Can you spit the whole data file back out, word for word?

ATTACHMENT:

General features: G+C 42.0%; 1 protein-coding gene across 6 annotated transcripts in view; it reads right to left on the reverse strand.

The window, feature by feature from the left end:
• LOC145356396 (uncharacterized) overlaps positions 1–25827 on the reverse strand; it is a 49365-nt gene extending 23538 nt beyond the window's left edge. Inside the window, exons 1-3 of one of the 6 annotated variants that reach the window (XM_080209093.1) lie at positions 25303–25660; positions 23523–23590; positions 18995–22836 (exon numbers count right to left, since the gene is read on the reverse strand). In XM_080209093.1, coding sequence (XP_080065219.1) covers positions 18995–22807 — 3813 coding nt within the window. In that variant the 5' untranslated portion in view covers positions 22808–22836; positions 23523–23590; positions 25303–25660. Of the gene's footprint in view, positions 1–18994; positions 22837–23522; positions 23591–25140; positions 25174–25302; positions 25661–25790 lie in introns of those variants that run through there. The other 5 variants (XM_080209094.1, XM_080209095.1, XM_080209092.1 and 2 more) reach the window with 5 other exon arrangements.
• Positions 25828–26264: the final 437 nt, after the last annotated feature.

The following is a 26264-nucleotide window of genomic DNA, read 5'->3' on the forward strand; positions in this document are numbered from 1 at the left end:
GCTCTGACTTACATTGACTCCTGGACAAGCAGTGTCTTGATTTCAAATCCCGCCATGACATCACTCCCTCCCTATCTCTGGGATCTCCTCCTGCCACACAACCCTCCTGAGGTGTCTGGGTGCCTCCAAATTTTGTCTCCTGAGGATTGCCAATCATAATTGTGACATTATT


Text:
General features: G+C 42.0%; 1 protein-coding gene across 6 annotated transcripts in view; it reads right to left on the reverse strand.

The window, feature by feature from the left end:
• LOC145356396 (uncharacterized) overlaps positions 1–25827 on the reverse strand; it is a 49365-nt gene extending 23538 nt beyond the window's left edge. Inside the window, exons 1-3 of one of the 6 annotated variants that reach the window (XM_080209093.1) lie at positions 25303–25660; positions 23523–23590; positions 18995–22836 (exon numbers count right to left, since the gene is read on the reverse strand). In XM_080209093.1, coding sequence (XP_080065219.1) covers positions 18995–22807 — 3813 coding nt within the window. In that variant the 5' untranslated portion in view covers positions 22808–22836; positions 23523–23590; positions 25303–25660. Of the gene's footprint in view, positions 1–18994; positions 22837–23522; positions 23591–25140; positions 25174–25302; positions 25661–25790 lie in introns of those variants that run through there. The other 5 variants (XM_080209094.1, XM_080209095.1, XM_080209092.1 and 2 more) reach the window with 5 other exon arrangements.
• Positions 25828–26264: the final 437 nt, after the last annotated feature.

The following is a 26264-nucleotide window of genomic DNA, read 5'->3' on the forward strand; positions in this document are numbered from 1 at the left end:
GCTCTGACTTACATTGACTCCTGGACAAGCAGTGTCTTGATTTCAAATCCCGCCATGACATCACTCCCTCCCTATCTCTGGGATCTCCTCCTGCCACACAACCCTCCTGAGGTGTCTGGGTGCCTCCAAATTTTGTCTCCTGAGGATTGCCAATCATAATTGTGACATTATT